2. Deterministic: Variational methods, self-avoiding walk trees, Taylor expansion methods

Although more often used in practice, randomized algorithms such as MCMC are notoriously hard to debug, and it is often unclear at what point the chain reaches stationarity.

In contrast, variational methods are often more difficult to rigorously analyze but have the added benefit of turning inference problems into optimization problems. Risteski’s talk considered some provable instantiations of variational methods for calculating the partition function.

Variational Methods

Let us start with a basic observation, known as the Gibbs variational principle. This can be stated as the following.

Lemma 1: Let p(\vec{x}) \propto \exp{\sum_{i \sim j} J_{ij} x_i x_j}. Then, we can show that the corresponding partition function satisfies


\log Z = \max_{q \in \mathcal{Q}} \left \{ \sum_{i \sim j} \underbrace{J_{ij}\mathbb{E}_q[x_i x_j]}_{\text{energy term}} + \underbrace{\mathbb{H}(q)}_{\text{entropy term}} \right \}

where q : \mathcal{X} \to [0, 1] is defined to be a valid distribution over \mathcal{X} and \mathcal{Q} is the set of all such distributions.

Note that we use \mathbb{E}_q(\cdot) to denote the expectation of the inner argument with respect to the distribution q and \mathbb{H}(q) to denote the Shannon entropy of q.

Proof: For any q \in \mathcal{Q}, the KL divergence between q and p must be greater than or equal to 0.

    \mathbb{KL} (q || p) \geq 0

 \underbrace{\mathbb{E}_q [\log q(\vec{x})}_{-\mathbb{H}(q)}] - \mathbb{E}_q \left[ \sum_{i \sim j} J_{ij} x_i x_j \right] + \log Z \geq 0

\log Z \geq \sum_{i \sim j} J_{ij} \mathbb{E}_q[x_i x_j] + \mathbb{H}(q)
Equality holds if q = p, leading directly to the lemma above.

Note that the proof would have also held in the more generic exponential family with \phi_{ij} instead of J_{ij} x_i x_j. Also, at most temperatures, one of the 2 terms, either the energy or the entropy will often dominate.

As a result of this lemma, we have framed the original inference problem of calculating Z as an optimization problem over \mathcal{Q}. This is the crux of variational inference.

Optimization Difficulties

The issue with this approach is that it is difficult to optimize over the polytope of distributions due to the values of each x_i coming from \pm 1. In general, this is NOT tractable. We can imagine two possible solutions:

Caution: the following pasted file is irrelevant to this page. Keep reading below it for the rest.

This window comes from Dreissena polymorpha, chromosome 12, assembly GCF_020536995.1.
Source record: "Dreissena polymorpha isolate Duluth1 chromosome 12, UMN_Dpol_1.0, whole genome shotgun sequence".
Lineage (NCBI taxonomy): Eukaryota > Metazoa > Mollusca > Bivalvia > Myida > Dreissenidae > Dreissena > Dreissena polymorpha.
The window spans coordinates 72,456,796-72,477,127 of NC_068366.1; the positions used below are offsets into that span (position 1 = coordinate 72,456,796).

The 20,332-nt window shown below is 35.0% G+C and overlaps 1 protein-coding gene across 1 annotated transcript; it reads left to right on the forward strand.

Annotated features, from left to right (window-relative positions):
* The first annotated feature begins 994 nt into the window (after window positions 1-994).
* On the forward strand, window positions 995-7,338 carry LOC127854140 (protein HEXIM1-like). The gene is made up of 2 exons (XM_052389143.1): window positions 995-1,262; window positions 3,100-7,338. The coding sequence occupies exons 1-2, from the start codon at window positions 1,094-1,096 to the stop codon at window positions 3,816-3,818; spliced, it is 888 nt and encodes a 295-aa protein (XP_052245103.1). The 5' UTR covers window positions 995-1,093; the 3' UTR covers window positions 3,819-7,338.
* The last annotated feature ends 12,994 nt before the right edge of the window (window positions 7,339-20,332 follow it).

1. Inner Approximation

    Instead of optimizing over all q, pick a “nice” subfamily of distributions to constrain q. The prototypical example is the mean-field approximation in which we let q(\vec{x}) = \prod_{i=1}^n q_i(x_i), where each q_i : \{-1, 1\} \to [0, 1] is a univariate distribution. Thus, we approximate \log Z with
    \max_{q = \prod_i q_i} \left \{ \sum_{i \sim j} J_{ij} \cdot \mathbb{E}_{q_i}[x_i] \cdot \mathbb{E}_{q_j}[x_j] + \sum_i \mathbb{H}(q_i) \right \}

    This would provide a lower bound on Z. There are a number of potential issues with this method. For one thing, the functions are typically non-convex. Even ignoring this problem, it is difficult to quantify how good the approximation is.

  2. Outer Approximation

    Note: Given a distribution q, we use q_S to denote the marginal q(\vec{x}_S) = q(x_{s_1}, \ldots, x_{s_k}) for some set S = \{s_1, \ldots, s_k\} \subseteq \{1, \ldots, n\}.

    In the outer approximation, we relax the polytope we are optimizing over using convex hierarchies. For instance, we can define \mathcal{M}^k as the polytope containing valid marginals q_S over subsets S of size at most k. We can then reformulate our objective as a two-part problem of (1) finding a set of pairwise marginals \widetilde{q} = \{\widetilde{q}_S \text{ s.t. } \lvert S \rvert \leq k\}\in \mathcal{M}^k that optimizes the energy term and (2) finding a distribution q with pairwise marginals matching \widetilde{q} that optimizes the entropy term. For simplicity of notation, we use \widetilde{q}_{ij} to denote \widetilde{q}_{S}, where S = \{i, j\}. It follows that we can rewrite the Gibbs equation as